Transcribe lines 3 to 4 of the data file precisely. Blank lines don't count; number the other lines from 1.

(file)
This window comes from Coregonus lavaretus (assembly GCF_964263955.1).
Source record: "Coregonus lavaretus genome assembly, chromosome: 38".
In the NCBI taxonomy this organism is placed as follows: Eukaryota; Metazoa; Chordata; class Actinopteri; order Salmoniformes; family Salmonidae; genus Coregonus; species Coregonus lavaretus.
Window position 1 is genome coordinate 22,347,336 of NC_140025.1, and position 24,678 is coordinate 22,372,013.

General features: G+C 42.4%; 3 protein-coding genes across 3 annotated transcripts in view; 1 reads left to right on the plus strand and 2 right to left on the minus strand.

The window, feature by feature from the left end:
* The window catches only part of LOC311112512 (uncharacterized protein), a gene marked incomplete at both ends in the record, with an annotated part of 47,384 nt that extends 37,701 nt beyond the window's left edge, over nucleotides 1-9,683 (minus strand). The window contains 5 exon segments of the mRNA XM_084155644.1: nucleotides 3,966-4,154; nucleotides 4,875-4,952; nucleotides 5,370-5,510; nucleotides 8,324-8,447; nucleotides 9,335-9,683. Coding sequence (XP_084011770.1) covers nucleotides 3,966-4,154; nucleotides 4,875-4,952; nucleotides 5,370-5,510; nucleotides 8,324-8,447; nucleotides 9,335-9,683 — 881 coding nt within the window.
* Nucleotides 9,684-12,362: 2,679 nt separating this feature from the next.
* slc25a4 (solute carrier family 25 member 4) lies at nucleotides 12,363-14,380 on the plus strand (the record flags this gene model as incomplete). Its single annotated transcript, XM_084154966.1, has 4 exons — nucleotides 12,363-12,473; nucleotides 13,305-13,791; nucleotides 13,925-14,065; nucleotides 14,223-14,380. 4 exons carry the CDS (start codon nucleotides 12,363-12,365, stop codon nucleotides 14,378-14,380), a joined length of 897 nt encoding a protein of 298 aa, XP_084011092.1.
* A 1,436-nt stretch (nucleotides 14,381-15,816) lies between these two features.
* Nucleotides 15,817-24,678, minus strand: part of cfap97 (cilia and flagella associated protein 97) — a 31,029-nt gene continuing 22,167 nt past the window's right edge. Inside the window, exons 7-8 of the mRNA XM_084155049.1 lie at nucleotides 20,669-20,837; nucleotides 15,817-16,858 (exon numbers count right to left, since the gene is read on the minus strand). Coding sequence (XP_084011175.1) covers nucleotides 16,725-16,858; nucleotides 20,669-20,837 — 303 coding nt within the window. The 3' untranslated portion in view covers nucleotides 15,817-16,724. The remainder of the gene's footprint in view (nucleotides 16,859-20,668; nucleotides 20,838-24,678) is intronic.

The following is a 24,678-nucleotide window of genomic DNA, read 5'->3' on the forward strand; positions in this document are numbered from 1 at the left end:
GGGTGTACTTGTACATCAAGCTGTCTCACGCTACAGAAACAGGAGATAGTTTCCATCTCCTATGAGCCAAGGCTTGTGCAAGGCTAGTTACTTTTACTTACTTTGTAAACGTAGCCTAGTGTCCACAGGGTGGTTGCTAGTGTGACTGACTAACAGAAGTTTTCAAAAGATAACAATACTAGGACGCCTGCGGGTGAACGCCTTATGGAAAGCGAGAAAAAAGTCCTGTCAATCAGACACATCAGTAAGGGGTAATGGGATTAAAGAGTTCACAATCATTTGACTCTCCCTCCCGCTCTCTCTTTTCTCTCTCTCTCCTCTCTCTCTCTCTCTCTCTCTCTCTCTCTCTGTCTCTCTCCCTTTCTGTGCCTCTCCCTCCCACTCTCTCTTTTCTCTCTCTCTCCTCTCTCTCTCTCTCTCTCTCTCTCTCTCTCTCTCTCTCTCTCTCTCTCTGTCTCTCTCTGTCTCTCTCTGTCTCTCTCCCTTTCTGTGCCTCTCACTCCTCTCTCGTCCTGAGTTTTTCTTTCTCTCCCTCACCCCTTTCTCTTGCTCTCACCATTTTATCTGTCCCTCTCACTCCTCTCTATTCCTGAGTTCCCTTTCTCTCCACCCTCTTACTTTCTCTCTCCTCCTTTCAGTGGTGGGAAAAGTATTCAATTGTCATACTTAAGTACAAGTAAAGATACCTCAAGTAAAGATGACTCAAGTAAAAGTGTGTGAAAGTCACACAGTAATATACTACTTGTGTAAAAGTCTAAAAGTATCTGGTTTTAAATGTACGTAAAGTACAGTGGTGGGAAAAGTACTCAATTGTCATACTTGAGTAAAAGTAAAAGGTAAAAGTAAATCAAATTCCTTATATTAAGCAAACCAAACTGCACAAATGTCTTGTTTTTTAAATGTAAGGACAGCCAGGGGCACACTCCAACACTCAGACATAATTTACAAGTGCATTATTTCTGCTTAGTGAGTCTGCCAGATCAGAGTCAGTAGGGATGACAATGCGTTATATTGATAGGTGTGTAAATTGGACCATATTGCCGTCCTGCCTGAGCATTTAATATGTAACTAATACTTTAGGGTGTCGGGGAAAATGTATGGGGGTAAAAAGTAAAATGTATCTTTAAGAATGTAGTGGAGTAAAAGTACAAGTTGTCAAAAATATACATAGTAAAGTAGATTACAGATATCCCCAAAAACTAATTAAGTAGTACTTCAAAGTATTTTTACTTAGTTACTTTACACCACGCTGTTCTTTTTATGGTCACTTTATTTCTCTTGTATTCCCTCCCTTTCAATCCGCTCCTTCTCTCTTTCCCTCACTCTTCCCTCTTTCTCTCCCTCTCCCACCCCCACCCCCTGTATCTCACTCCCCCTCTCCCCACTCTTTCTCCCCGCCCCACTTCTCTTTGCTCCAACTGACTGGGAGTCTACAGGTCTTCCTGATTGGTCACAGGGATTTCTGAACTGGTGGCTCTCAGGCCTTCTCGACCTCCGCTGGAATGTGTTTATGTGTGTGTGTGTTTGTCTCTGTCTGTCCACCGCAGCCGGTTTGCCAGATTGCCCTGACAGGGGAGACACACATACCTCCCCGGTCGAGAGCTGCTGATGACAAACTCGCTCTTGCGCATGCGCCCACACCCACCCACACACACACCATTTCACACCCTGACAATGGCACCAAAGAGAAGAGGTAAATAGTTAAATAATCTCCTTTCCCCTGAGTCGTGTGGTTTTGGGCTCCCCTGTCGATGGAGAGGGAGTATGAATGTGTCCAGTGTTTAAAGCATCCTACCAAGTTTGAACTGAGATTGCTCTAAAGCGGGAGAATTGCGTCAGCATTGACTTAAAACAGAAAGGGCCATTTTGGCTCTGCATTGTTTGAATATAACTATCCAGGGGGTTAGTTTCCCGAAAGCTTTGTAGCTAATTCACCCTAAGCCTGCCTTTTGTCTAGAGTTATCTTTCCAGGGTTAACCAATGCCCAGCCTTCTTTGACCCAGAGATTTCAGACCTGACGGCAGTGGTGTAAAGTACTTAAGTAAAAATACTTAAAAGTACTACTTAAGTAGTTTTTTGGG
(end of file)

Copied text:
In the NCBI taxonomy this organism is placed as follows: Eukaryota; Metazoa; Chordata; class Actinopteri; order Salmoniformes; family Salmonidae; genus Coregonus; species Coregonus lavaretus.
Window position 1 is genome coordinate 22,347,336 of NC_140025.1, and position 24,678 is coordinate 22,372,013.